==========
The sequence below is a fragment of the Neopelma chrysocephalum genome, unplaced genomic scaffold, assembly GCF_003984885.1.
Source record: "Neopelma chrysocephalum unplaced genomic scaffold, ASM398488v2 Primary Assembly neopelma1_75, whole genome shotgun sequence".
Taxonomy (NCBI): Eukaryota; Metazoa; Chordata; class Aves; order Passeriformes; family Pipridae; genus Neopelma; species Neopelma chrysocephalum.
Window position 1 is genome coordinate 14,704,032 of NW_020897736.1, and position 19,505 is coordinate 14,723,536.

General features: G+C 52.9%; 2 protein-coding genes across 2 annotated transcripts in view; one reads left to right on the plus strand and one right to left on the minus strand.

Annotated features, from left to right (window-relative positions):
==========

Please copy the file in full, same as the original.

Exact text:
The sequence below is a fragment of the Neopelma chrysocephalum genome, unplaced genomic scaffold, assembly GCF_003984885.1.
Source record: "Neopelma chrysocephalum unplaced genomic scaffold, ASM398488v2 Primary Assembly neopelma1_75, whole genome shotgun sequence".
Taxonomy (NCBI): Eukaryota; Metazoa; Chordata; class Aves; order Passeriformes; family Pipridae; genus Neopelma; species Neopelma chrysocephalum.
Window position 1 is genome coordinate 14,704,032 of NW_020897736.1, and position 19,505 is coordinate 14,723,536.

General features: G+C 52.9%; 2 protein-coding genes across 2 annotated transcripts in view; one reads left to right on the plus strand and one right to left on the minus strand.

Annotated features, from left to right (window-relative positions):